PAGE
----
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The real special thing about banks

Professor Moorad Choudhry
Tuesday, 5 Nov 2013 | 1:23 AM ET
Canary Wharf in one of London's main financial centres
Leung | Getty Images
Canary Wharf in one of London's main financial centres

Every once in a while, it's worth reminding ourselves what banks are here for. Worth it because since the crash there has been so much nonsense written by every type of commentator on just this subject.

The real special bit about banks, in the context of macroeconomics and global commerce, is that they take relatively small pools of cash each from large numbers of customers who wish to have instant access to it -- and turn them into larger pools of cash that other customers wish to borrow for much longer periods of time.

No other type of institution offers this "maturity transformation" service. The instant access bank deposit is one of the unsung heroes of global economic development, because it has enabled world commerce to expand exponentially. The money transmission account or "checking account" is one of the world's greatest and most influential inventions.

Customers value highly the existence of the instant access bank deposit, a product synonymous with cash itself. Bank accounts are near-money products.

(Read More: Banks brace for billion-dollar forex probe)

Now let's turn to bank regulatory capital. A generally accepted statement of fact is that the more capital a bank has, the safer it is. This is because capital is able to absorb losses arising from defaults by a bank's loan customers. But what about the oft-repeated complaint that if we raise minimum required capital levels, we restrict the bank's ability to lend more?

This is an odd comment. A bank's capital is a liability, not an asset. It isn't "set aside" by the bank, as cash that would otherwise be used to make loans. It is simply another form of funding for the bank. A bank can fund its assets with debt (customer deposits, funds raised in the wholesale money and capital markets, and so on) and equity (its own funds, or "capital").

So if we raise capital requirements, we make banks safer but we don't restrict their ability to lend money. There is a paradox here: corporate finance 101 dictates that we don't invest capital in risk-bearing assets, rather we place it in risk-free investments and use the debt part of the liabilities base to invest in risky assets. I believe in this philosophy, for a number of reasons. That said we could still use part of the capital base to fund risky loans, if we wished to. In fact having more capital makes the bank safer and so we are theoretically able to use it to make more risky loans, and also by extension hold a smaller part of the balance sheet as liquid assets.

The need to ensure the bank remains "liquid" at all times will dictate that some assets on the balance sheet must be risk-free and truly liquid, but the higher the share of the bank's funding that is composed of equity, the lower this liquid asset portion, in theory, can be. (This is the argument advanced recently by the Bank of England).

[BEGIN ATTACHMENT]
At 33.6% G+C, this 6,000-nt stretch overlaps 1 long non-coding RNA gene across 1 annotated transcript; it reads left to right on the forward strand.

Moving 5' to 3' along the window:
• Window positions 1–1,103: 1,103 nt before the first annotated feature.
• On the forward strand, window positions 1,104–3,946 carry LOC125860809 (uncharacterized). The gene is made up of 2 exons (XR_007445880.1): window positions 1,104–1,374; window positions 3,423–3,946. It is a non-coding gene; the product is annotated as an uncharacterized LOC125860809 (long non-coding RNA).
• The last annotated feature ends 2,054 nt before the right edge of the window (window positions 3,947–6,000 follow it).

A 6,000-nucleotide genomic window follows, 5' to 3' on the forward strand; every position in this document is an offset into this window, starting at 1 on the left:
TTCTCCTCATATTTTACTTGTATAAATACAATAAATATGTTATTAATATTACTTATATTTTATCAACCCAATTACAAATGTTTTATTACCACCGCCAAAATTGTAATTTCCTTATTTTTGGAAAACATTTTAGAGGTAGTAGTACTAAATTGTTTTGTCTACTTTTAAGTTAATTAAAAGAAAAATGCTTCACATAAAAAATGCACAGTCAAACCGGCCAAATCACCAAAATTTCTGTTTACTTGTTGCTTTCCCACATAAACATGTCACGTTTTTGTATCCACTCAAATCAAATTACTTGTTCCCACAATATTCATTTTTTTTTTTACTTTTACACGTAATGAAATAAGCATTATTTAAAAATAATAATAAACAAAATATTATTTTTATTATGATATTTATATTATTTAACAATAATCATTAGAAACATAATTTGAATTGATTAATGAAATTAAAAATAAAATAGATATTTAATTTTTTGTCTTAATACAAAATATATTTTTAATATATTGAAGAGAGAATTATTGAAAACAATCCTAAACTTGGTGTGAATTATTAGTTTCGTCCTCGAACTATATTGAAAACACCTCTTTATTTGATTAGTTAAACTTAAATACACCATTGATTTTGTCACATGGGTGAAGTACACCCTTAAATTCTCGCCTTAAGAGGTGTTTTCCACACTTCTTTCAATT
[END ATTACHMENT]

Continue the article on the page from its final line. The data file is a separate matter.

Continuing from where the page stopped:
(Read More: Big banks are looking to dump commodities units)

Why UK banks may raise capital ratios
Philippe Bodereau, head of pan-European credit research at Pimco, discusses the banking sector, and expects other U.K. banks to follow RBS and raise their capital ratios.

What some people are really concerned about here is leverage. The more a bank's assets are funded by debt, the higher "return on capital" it makes. So this is attractive for shareholders in the bank. But we shouldn't confuse that with the idea that more capital means less lending. A balance sheet has to balance, after all – whatever capital a bank has, the other side of the balance sheet is comprised of assets and that capital will be funding it.

Now back to the value of the deposit account. The population as a whole has great need for the savings deposit product, it is indispensable to the modern economy and modern commerce. If we increase the share of the bank balance sheet that has to be funded by equity, rather than debt, we reduce the availability of the deposit product to the economy as a whole. At the macro level, banks would require customers to hold more bank equity, which is a riskier investment, and less in deposits. That's something to bear in mind as regulators raise bank minimum capital requirements worldwide.

It's not exactly a fine line as such, but everyone from practitioners to policymakers should be aware of the role of bank capital and what banks are actually here to do. They are here to provide the essential function of maturity transformation. The lobbyists have got it wrong: raising capital requirements isn't bad for customer lending, far from it. But it may have an unintended negative consequence on the availability of deposits. If this falls (and, if all else stayed the same, then raising capital requirements would indeed reduce the availability of the deposit product, almost by definition), then customers will have a smaller-size home for their savings and be holding a larger share of riskier bank equities.

(Read More: German banks will pass stress tests, says regulator)

The last thing we want is for customers to start turning to the shadow banking system to meet their deposit needs. We need to be mindful of the potential of higher regulatory capital standards to change the overall funding mix, and how this impacts customers. Everyone loves a basic bog-standard bank account.

Professor Moorad Choudhry is at the Department of Mathematical Sciences, Brunel University and author of The Principles of Banking (John Wiley & Sons 2012).

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